But then, over the years, I started to think of it all in a different way. Both my books and the performances have a fairly intensive quality of structured improvisation. At the very beginning of writing a new book I have some idea what will happen, but most of it is left open, and as I write I try to constantly surprise myself, keep myself on my toes, with the idea that if I’m engaged and surprised the reader will be as well. Most of our performances also have a clear structure in which much is left open, and as we’re performing there are always things, small and large, that have never happened before, that are happening in the moment, and this quality of moving freely through a pre-determined structure, and surprising each other, and surprising ourselves, is always my favourite aspect of the particular ways we engage with the act of live performance.

In some ways, if I were to now speak more specifically about Authenticity is a Feeling, it represents the two separate parts of my “double life” coming together, I often find myself thinking of it as a kind of car crash between the two separate parts of my artistic life, which for the most part, in the past, I’ve kept as distinct as possible. It’s a coming together of things that have never really come together before, and this is intriguing, though I’m still more fully trying to understand why and how and what it means and what the future repercussions might be.

MM: If you had to describe your book in one word, what would it be and why?

JW: Perhaps I would go with the word “liveness.” So much of what we’ve done in performance over the past twenty years must have to do with the desire to make something live, something alive, something that feels like we’re really doing it and that something is at stake in our desire for its immediacy. The opposite of phoning it in. Being there live and in the moment. I have so many questions about what this feeling is and why it might be important. Often I wonder if it’s important at all. But, nonetheless, I believe “liveness” is one of the main things the book is about and also one of the main questions in the actual writing itself. Can writing contain or embody liveness? Can a book?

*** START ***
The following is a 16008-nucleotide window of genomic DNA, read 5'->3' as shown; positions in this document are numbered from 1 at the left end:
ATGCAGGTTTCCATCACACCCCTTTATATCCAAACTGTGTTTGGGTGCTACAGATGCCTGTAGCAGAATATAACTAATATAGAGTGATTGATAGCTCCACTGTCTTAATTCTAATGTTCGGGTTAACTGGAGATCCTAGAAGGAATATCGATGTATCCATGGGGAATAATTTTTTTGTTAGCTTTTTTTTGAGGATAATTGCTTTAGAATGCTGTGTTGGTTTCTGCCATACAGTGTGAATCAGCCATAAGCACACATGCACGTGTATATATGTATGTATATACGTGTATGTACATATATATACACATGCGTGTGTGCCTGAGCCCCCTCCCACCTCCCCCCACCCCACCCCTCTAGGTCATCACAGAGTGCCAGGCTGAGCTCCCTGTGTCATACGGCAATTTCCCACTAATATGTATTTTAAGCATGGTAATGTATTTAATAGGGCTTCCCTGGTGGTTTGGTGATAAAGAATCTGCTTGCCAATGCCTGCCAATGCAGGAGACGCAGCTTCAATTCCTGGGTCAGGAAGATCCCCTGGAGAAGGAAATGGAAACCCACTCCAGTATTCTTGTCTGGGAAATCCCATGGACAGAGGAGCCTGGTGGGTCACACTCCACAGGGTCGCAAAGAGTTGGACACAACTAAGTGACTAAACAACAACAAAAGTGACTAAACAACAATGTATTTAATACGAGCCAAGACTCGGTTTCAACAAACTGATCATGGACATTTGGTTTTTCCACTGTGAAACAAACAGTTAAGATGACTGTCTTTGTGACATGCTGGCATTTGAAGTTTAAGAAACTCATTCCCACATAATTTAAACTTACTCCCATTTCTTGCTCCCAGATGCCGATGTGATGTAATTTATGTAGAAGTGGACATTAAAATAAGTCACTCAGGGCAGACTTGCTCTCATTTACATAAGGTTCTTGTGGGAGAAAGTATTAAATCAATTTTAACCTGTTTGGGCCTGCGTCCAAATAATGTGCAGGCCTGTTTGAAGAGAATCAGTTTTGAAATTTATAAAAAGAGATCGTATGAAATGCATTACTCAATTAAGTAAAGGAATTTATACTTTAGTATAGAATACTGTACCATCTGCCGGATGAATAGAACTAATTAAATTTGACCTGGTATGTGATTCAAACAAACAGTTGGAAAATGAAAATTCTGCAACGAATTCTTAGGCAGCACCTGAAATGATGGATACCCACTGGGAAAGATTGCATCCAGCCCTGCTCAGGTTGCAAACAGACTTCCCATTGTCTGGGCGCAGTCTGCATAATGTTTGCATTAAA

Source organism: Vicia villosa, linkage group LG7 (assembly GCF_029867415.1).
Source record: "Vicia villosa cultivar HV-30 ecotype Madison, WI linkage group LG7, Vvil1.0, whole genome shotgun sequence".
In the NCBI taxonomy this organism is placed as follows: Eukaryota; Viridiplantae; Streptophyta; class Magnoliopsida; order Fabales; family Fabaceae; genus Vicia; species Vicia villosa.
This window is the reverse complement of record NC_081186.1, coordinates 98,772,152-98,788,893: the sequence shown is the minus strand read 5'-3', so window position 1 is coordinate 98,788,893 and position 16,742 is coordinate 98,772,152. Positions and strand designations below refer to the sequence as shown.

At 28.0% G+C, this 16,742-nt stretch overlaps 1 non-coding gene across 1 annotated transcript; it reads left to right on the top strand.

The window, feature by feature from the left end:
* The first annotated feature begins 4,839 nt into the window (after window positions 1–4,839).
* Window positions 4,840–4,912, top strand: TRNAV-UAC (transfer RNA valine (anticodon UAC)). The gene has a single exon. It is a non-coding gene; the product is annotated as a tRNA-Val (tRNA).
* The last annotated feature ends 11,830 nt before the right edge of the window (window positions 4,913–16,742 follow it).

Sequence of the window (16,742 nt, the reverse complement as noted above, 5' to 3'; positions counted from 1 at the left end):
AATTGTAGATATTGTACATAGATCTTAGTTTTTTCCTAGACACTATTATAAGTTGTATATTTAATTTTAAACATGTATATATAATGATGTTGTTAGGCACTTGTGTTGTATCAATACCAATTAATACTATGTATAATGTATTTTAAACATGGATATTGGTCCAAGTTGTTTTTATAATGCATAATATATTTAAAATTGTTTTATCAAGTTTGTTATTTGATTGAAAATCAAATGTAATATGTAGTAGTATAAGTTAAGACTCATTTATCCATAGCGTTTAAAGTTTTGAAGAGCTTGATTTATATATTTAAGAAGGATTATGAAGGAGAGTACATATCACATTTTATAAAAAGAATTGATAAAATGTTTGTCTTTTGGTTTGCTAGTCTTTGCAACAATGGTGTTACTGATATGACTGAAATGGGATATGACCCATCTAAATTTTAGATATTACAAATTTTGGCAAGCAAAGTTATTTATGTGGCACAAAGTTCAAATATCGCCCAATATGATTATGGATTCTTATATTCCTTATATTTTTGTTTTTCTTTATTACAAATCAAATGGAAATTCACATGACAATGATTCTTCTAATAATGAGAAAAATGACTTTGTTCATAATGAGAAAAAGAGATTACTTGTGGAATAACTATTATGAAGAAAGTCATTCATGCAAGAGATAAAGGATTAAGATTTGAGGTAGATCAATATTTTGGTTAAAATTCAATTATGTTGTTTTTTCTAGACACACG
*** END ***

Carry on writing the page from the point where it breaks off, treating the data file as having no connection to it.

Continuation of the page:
MM: Have you ever had to let a writing project go? How do you know when it just isn’t working, and how do you move forward?

JW: There are so many books that I’ve started writing and then never finished. I think I’ve even lost count. Somehow, I find it very easy to work on something for six months, or even a year, and then simply walk away when I finally decide it’s not working and not going to work. And yet, in another sense, all of these failed attempts come back into the next book or the one after that. Ideas that I thought I had dropped forever suddenly re-emerge in a completely different form, most often when I least expect it.

Order your copy of Authenticity is a Feeling: My Life in PME-ART here.

Credit: Jacob Wren

Jacob Wren makes literature, performances and exhibitions. His books include: Unrehearsed Beauty, Families Are Formed Through Copulation, Revenge Fantasies of the Politically Dispossessed, and Polyamorous Love Song (a finalist for the 2013 Fence Modern Prize in Prose and the 2016 ReLit Award for Fiction, and was named one of The Globe and Mail’s 100 Best Books of 2014). His most recent novel Rich and Poor, was a finalist for the 2016 Paragraphe Hugh MacLennan Prize for Fiction. As Co-Artistic Director of Montreal-based interdisciplinary group PME-ART he has co-created the performances En français comme en anglais, it’s easy to criticize, Individualism Was a Mistake, The DJ Who Gave Too Much Information and Every Song I’ve Ever Written. He travels internationally with alarming frequency and frequently writes about contemporary art. Connect with him on his blog ( or on Twitter @everySongIveEve.